Travis County ME: Who's on First?

Lots of finger-pointing over who's to blame

Travis County ME: Who's on First?
Photo By Jana Birchum

When pressed, Travis Co. Medical Examiner Dr. Roberto Bayardo concedes that, perhaps, the working conditions at the ME's office – most prominently the cramped quarters and the lack of staff – are "limiting conditions." "We can't do as much as we'd like in this space," he says, "but it's not horrible." Bayardo says he's long asked for additional resources but hasn't gotten them. "I've been asking for years and years and years for new equipment and more people," he says. "When the [audit] came out last year [with recommendations for additional staff and resources], I said, 'That's what I've been telling you all – you didn't need to spend $40,000 to find out.'"

Until recently, Bayardo says, county officials have rarely even visited the office. County Judge Sam Biscoe concedes that he hasn't spent much time at the TCME but says that's because the commissioners believed they could rely on Bayardo to come to them with important information and for personnel and other budgetary requests, but he rarely has. "I never really interacted with him all that much," says Biscoe. "When he's come to us, by and large it was for more pathologists." But Biscoe says he began to realize that Bayardo hadn't kept the court up to date after last year's audit revealed that the TCME would need five pathologists in order to handle even the current workload. That "kind of shocked me," he says. "If you tell me we need five, then we've lost the ability to [gradually] work up from two." In part, commissioners may have been blindsided because they've apparently never conducted an annual review of the TCME. "How do you evaluate an ME?" Biscoe asks. "You can't call a patient back and say, 'Have you had any problems we should know about?'" The Commissioners Court has too many departments to keep track of on their own, he says, so they have to rely on "managers – elected or appointed – to [alert us to] problems in the system."

Biscoe says that he's now convinced that the office has been overworked and that "at some point the autopsies are beginning to suffer," but insists the problems are not insurmountable and have not in any way compromised either public health or the county's criminal justice system. "I don't know that you lose sleep over" worrying about whether there have been ME mistakes that may have been used in criminal prosecutions – to either send an innocent person to jail, or to set a guilty one free – he says. "My concern is not so much what has happened in the past, but how we move forward with an eye toward putting in place a better system."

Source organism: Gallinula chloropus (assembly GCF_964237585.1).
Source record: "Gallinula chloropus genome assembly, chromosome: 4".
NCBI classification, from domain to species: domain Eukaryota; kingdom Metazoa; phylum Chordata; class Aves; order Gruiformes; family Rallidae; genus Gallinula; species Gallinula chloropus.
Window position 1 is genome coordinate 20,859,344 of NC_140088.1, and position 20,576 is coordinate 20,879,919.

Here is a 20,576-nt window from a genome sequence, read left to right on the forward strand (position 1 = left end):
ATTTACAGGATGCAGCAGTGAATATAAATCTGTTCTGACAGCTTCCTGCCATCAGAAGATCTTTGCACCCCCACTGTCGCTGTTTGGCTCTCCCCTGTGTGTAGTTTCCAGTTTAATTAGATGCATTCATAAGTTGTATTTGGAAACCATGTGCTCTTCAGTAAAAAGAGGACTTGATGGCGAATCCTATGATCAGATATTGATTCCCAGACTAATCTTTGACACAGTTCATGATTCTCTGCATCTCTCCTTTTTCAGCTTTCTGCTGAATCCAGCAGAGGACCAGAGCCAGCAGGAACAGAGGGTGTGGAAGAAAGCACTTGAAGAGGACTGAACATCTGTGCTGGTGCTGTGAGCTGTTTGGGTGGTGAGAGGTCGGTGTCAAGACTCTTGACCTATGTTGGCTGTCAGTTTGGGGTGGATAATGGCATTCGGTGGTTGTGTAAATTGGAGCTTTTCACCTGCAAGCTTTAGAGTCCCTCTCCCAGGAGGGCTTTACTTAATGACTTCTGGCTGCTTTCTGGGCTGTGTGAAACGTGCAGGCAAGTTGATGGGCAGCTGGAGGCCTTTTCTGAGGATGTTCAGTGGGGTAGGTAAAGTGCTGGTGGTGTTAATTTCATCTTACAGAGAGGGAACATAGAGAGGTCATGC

Biscoe says the court is now acting aggressively to wrangle the TCME back into shape – and to secure accreditation from the National Association of Medical Examiners. Commissioners have been weighing plans to help reduce the office's workload – possibly by paring down the number of private autopsies the office performs, at least for the time being – and have been interviewing candidates for a new chief ME and, for now, two additional deputies. (As of press time, there have been no new hires.)

The court's goals are both important and doable, although they aren't likely to happen overnight, says Dr. Vincent DiMaio, who has served as Bexar Co. chief ME since 1981. DiMaio is widely considered to be one of the most effective "advocates for the dead," an attribute that has been essential to securing ample funding and staff for his office. "You have to go and sit down and talk" to county officials about the office on a regular basis, he says. "Its an educational process." Now, he says, when Bexar Co. commissioners "see me [coming, they know] it'll cost them money." That's the kind of ME Travis Co. is going to need to get the office back on track, he says – and choosing the right chief is essential. "You need to get an experienced chief [to] attract experienced [deputies]," he says. "In the long run, it's cheaper to spend more money now. You know what happens if you pick the wrong chief? You think you've got problems now, you ain't seen nothin'. You'll end up with an office full of people who can't meet accreditation standards."

Until the chief's on board, DiMaio says, looking for deputy pathologists – which Travis Co. has done (at least two candidates have already rejected employment offers) – isn't the smartest idea. "That's hard. The problem is, most people don't want to come [to a new job] and get murdered [by the workload]," he says. "There are very few people in the field. You have to offer [them] two things: a decent salary and decent working conditions." Right now, with only Bayardo remaining on staff, DiMaio says he thinks the TCME is a tougher sell. A pathologist offered a job at TCME under the current conditions is likely to say, "'Whaddaya mean it's just me and Dr. Bayardo?'" DiMaio says. "And they're going to look at [county commissioners] like they're crazy."

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KEYWORDS FOR THIS STORY

Travis County Medical Examiner, Travis County Medical Examiner's Office, TCME, Elizabeth Peacock, Roberto Bayardo, Round Rock Hospital, Guy Burson, Lari Burson, Sam Biscoe, Mike Sheffield, Travis County Forensic Center, National Association of Medical Examiners, autopsy, death investigation, private autopsies, rat poison, C perfringens, bacterial infection, NAME, Travis County Commissioners Court

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